Two other good programs are essentially family-level intervention programs. One is Multisystemic Therapy (MST) and the other is Functional Family Therapy (FFT). The cost/benefit savings are great. With LST, results suggest you get $25 in savings for every $1 you put into the program. The other two, MST and FFT, also show good positive effects, somewhere between $3 and $15 savings for every $1 you put in for reduction in crime and violence. These interventions typically last four months to six months and help change family dynamics and give parents the information and resources to be better parents. These programs not only help the targeted kids – those already in the justice system – but there’s a payoff for younger siblings. Florida has saved some $50 million dollars since 2008 by implementing these programs.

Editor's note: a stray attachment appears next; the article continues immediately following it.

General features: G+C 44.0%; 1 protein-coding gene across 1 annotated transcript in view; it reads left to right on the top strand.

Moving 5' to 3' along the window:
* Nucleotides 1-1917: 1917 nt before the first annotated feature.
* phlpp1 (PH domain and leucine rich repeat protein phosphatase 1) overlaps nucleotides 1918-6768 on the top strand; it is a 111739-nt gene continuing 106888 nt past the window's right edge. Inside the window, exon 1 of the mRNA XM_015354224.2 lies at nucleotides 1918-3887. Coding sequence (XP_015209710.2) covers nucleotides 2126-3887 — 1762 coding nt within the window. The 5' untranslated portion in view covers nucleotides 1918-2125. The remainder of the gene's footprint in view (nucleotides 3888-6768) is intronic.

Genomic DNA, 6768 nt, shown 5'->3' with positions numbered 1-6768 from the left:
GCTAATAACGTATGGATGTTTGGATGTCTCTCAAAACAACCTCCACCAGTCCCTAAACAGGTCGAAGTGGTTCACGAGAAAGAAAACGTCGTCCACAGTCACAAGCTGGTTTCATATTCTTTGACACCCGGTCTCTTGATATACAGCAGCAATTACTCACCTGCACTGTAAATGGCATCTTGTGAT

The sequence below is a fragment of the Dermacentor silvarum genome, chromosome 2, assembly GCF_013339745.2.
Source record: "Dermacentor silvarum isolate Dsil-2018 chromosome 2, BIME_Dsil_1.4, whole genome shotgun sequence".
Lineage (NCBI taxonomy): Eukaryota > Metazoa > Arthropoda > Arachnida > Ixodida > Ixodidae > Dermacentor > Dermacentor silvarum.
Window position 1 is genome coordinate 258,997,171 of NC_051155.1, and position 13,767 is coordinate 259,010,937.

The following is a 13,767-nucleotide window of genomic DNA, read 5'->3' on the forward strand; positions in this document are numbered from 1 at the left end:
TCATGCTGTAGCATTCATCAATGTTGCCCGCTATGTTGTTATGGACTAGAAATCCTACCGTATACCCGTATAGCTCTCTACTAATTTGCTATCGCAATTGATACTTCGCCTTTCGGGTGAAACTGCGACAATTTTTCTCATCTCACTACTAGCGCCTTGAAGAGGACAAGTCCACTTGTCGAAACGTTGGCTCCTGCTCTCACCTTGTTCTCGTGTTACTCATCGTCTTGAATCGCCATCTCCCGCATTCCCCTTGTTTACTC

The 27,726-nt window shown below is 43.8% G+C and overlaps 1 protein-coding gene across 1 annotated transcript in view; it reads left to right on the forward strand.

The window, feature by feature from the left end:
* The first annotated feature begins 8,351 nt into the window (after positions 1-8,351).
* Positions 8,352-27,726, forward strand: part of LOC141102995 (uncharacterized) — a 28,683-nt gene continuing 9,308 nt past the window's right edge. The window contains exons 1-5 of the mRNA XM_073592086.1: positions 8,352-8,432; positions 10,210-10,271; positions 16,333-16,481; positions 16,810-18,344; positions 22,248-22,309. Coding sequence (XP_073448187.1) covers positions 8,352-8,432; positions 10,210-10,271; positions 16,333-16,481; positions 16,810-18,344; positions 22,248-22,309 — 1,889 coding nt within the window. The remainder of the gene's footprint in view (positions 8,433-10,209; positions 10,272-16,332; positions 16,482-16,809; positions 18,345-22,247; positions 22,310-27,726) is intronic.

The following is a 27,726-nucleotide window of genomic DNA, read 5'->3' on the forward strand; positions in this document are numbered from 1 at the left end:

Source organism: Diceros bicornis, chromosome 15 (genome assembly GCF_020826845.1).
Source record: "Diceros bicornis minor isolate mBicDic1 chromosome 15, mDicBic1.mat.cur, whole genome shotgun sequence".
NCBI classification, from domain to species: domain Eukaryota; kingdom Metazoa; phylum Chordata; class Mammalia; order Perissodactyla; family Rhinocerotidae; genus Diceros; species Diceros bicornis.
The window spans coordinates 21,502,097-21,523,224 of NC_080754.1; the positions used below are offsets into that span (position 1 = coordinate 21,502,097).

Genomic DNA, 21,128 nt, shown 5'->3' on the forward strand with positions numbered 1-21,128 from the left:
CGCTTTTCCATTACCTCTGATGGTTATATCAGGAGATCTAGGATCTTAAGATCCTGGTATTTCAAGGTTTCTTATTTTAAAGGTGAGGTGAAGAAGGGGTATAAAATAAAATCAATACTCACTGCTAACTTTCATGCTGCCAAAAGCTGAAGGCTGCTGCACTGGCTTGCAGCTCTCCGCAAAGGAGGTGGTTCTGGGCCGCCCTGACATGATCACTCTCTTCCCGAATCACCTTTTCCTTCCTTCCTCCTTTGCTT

3. The center has found certain programs that do not work, including the shock probation program Scared Straight. Is there any one reason why these don’t work?
Some programs don’t work because we don’t always understand how adolescents and children will respond to something we think will have an impact. With Scared Straight, the idea is that you take a kid and lock him up in a cell with an inmate who tells him about the horrors of life in prison. That supposedly will scare that person enough that they will say they never want to end up there. But it turns out these at-risk kids -- some already in the justice system -- look at these guys and think they are cool. They want to be tough like these guys. We know that program doesn’t work and it also has harmful effects. Kids come out of that program with a greater propensity to commit crime than those who didn’t go through the program.